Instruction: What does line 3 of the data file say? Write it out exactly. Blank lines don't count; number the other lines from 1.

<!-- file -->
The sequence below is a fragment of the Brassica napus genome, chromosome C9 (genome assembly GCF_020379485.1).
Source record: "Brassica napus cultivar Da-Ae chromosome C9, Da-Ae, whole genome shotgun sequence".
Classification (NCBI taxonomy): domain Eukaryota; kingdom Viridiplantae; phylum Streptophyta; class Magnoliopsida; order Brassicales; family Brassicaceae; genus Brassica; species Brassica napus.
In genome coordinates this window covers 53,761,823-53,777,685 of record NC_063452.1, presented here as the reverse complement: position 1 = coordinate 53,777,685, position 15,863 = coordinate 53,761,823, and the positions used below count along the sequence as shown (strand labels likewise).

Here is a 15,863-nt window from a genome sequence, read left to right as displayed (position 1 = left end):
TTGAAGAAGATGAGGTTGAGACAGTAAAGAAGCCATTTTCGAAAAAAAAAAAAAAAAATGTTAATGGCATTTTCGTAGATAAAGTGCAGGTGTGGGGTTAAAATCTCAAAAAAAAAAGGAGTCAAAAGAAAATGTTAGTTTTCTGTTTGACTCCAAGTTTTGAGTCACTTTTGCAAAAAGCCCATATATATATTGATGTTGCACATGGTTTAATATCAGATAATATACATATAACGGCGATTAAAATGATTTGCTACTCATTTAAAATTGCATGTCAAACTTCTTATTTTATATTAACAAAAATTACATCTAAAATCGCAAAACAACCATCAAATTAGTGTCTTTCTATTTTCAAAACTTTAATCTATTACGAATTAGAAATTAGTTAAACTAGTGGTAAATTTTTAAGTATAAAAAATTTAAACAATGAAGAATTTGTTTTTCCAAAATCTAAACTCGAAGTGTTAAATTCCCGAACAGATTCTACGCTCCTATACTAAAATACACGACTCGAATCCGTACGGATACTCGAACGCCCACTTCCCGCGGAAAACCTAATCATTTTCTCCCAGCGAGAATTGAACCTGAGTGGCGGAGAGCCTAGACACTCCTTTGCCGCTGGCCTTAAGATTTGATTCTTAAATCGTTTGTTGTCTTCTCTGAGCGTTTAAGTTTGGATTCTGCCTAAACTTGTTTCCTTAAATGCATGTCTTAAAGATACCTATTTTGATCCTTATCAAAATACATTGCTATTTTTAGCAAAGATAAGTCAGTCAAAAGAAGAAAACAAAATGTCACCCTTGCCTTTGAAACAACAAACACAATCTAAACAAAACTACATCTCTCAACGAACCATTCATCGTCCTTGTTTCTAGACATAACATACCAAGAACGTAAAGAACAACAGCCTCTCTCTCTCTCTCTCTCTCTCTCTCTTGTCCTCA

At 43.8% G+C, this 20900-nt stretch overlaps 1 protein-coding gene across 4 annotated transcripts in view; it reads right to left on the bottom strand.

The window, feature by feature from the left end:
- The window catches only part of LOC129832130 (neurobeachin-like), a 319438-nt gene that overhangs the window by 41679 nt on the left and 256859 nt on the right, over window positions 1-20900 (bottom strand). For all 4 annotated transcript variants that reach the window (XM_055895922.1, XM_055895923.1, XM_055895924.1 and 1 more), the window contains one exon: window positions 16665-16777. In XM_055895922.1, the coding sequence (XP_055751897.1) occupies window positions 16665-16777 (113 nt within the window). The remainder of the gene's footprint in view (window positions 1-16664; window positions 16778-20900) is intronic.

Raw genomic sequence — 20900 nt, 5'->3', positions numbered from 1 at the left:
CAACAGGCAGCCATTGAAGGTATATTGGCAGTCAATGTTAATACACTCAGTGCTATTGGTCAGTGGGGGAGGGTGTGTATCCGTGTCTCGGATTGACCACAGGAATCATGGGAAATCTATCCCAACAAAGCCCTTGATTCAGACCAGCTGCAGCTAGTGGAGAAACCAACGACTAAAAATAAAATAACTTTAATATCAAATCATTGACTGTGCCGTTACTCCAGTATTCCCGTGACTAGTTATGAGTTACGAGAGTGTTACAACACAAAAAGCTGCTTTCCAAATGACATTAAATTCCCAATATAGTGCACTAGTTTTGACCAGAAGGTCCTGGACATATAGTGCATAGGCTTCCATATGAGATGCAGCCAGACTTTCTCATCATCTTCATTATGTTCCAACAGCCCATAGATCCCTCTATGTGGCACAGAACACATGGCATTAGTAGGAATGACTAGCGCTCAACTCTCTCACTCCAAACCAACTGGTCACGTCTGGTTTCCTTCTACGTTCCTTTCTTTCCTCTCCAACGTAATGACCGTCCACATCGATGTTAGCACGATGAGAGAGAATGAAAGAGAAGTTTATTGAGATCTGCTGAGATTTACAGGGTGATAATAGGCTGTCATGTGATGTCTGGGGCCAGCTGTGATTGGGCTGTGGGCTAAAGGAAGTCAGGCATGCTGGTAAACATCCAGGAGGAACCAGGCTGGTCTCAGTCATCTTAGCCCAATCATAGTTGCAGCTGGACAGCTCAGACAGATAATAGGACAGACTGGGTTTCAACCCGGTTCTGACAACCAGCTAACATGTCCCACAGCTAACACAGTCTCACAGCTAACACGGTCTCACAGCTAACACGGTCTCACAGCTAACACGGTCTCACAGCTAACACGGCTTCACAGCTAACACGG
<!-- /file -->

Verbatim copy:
Classification (NCBI taxonomy): domain Eukaryota; kingdom Viridiplantae; phylum Streptophyta; class Magnoliopsida; order Brassicales; family Brassicaceae; genus Brassica; species Brassica napus.